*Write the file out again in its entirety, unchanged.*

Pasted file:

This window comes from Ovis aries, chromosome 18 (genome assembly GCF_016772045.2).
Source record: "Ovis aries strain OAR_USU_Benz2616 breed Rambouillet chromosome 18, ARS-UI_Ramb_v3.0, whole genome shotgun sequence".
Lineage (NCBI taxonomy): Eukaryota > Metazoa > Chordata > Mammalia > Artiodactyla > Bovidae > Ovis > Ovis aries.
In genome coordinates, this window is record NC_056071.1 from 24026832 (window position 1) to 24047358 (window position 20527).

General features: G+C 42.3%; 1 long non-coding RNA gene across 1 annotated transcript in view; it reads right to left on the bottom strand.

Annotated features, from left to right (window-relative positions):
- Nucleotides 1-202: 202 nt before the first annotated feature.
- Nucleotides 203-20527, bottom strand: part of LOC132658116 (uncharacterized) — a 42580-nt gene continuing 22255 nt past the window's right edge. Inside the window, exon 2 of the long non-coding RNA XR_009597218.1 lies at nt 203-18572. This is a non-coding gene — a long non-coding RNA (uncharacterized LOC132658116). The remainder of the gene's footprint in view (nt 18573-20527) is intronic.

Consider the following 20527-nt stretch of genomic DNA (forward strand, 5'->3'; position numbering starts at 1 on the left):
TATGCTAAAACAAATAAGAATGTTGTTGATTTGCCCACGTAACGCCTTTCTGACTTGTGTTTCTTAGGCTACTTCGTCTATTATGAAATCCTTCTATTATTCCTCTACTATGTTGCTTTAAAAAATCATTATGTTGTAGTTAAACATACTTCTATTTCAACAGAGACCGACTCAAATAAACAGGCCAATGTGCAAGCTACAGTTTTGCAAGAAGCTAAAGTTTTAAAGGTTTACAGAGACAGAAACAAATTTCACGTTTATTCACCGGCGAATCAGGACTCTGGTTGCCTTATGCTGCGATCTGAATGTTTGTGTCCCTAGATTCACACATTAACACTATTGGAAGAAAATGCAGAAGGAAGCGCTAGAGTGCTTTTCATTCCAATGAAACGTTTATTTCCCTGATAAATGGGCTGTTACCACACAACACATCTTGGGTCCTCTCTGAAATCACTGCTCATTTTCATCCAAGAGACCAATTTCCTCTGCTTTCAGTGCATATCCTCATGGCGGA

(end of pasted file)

This window comes from Ovis aries, chromosome 18 (genome assembly GCF_016772045.2).
Source record: "Ovis aries strain OAR_USU_Benz2616 breed Rambouillet chromosome 18, ARS-UI_Ramb_v3.0, whole genome shotgun sequence".
Lineage (NCBI taxonomy): Eukaryota > Metazoa > Chordata > Mammalia > Artiodactyla > Bovidae > Ovis > Ovis aries.
In genome coordinates, this window is record NC_056071.1 from 24026832 (window position 1) to 24047358 (window position 20527).

General features: G+C 42.3%; 1 long non-coding RNA gene across 1 annotated transcript in view; it reads right to left on the bottom strand.

Annotated features, from left to right (window-relative positions):
- Nucleotides 1-202: 202 nt before the first annotated feature.
- Nucleotides 203-20527, bottom strand: part of LOC132658116 (uncharacterized) — a 42580-nt gene continuing 22255 nt past the window's right edge. Inside the window, exon 2 of the long non-coding RNA XR_009597218.1 lies at nt 203-18572. This is a non-coding gene — a long non-coding RNA (uncharacterized LOC132658116). The remainder of the gene's footprint in view (nt 18573-20527) is intronic.

Consider the following 20527-nt stretch of genomic DNA (forward strand, 5'->3'; position numbering starts at 1 on the left):
TATGCTAAAACAAATAAGAATGTTGTTGATTTGCCCACGTAACGCCTTTCTGACTTGTGTTTCTTAGGCTACTTCGTCTATTATGAAATCCTTCTATTATTCCTCTACTATGTTGCTTTAAAAAATCATTATGTTGTAGTTAAACATACTTCTATTTCAACAGAGACCGACTCAAATAAACAGGCCAATGTGCAAGCTACAGTTTTGCAAGAAGCTAAAGTTTTAAAGGTTTACAGAGACAGAAACAAATTTCACGTTTATTCACCGGCGAATCAGGACTCTGGTTGCCTTATGCTGCGATCTGAATGTTTGTGTCCCTAGATTCACACATTAACACTATTGGAAGAAAATGCAGAAGGAAGCGCTAGAGTGCTTTTCATTCCAATGAAACGTTTATTTCCCTGATAAATGGGCTGTTACCACACAACACATCTTGGGTCCTCTCTGAAATCACTGCTCATTTTCATCCAAGAGACCAATTTCCTCTGCTTTCAGTGCATATCCTCATGGCGGA